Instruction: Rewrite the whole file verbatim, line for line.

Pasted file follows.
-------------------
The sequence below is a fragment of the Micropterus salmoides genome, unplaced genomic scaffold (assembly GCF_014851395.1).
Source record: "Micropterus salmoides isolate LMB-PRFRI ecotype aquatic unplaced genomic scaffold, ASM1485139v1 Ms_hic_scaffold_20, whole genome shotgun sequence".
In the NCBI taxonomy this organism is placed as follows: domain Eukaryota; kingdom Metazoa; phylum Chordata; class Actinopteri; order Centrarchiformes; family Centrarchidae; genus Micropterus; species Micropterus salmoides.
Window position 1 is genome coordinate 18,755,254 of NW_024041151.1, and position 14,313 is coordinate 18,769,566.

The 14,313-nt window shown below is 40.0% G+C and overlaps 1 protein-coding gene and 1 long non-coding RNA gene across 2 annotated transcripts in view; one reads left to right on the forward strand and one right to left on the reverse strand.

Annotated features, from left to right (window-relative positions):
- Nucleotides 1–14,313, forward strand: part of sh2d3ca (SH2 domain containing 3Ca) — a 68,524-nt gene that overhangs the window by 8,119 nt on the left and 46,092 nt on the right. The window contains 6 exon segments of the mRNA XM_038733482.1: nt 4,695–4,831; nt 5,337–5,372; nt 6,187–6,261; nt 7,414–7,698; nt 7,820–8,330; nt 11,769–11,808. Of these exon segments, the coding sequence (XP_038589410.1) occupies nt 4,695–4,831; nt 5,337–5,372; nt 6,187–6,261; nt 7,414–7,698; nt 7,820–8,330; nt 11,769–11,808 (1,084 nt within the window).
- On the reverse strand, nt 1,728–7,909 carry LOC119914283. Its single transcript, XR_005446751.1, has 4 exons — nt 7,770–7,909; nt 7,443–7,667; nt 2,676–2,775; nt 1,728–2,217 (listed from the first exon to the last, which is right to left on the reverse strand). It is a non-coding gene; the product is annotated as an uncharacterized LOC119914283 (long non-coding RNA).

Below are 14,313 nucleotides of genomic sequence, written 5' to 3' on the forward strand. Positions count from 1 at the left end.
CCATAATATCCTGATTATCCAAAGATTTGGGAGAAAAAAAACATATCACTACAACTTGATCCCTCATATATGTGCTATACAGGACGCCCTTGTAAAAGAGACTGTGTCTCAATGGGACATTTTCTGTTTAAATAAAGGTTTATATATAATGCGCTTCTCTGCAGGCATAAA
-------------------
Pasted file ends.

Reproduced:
The sequence below is a fragment of the Micropterus salmoides genome, unplaced genomic scaffold (assembly GCF_014851395.1).
Source record: "Micropterus salmoides isolate LMB-PRFRI ecotype aquatic unplaced genomic scaffold, ASM1485139v1 Ms_hic_scaffold_20, whole genome shotgun sequence".
In the NCBI taxonomy this organism is placed as follows: domain Eukaryota; kingdom Metazoa; phylum Chordata; class Actinopteri; order Centrarchiformes; family Centrarchidae; genus Micropterus; species Micropterus salmoides.
Window position 1 is genome coordinate 18,755,254 of NW_024041151.1, and position 14,313 is coordinate 18,769,566.

The 14,313-nt window shown below is 40.0% G+C and overlaps 1 protein-coding gene and 1 long non-coding RNA gene across 2 annotated transcripts in view; one reads left to right on the forward strand and one right to left on the reverse strand.

Annotated features, from left to right (window-relative positions):
- Nucleotides 1–14,313, forward strand: part of sh2d3ca (SH2 domain containing 3Ca) — a 68,524-nt gene that overhangs the window by 8,119 nt on the left and 46,092 nt on the right. The window contains 6 exon segments of the mRNA XM_038733482.1: nt 4,695–4,831; nt 5,337–5,372; nt 6,187–6,261; nt 7,414–7,698; nt 7,820–8,330; nt 11,769–11,808. Of these exon segments, the coding sequence (XP_038589410.1) occupies nt 4,695–4,831; nt 5,337–5,372; nt 6,187–6,261; nt 7,414–7,698; nt 7,820–8,330; nt 11,769–11,808 (1,084 nt within the window).
- On the reverse strand, nt 1,728–7,909 carry LOC119914283. Its single transcript, XR_005446751.1, has 4 exons — nt 7,770–7,909; nt 7,443–7,667; nt 2,676–2,775; nt 1,728–2,217 (listed from the first exon to the last, which is right to left on the reverse strand). It is a non-coding gene; the product is annotated as an uncharacterized LOC119914283 (long non-coding RNA).

Below are 14,313 nucleotides of genomic sequence, written 5' to 3' on the forward strand. Positions count from 1 at the left end.
CCATAATATCCTGATTATCCAAAGATTTGGGAGAAAAAAAACATATCACTACAACTTGATCCCTCATATATGTGCTATACAGGACGCCCTTGTAAAAGAGACTGTGTCTCAATGGGACATTTTCTGTTTAAATAAAGGTTTATATATAATGCGCTTCTCTGCAGGCATAAA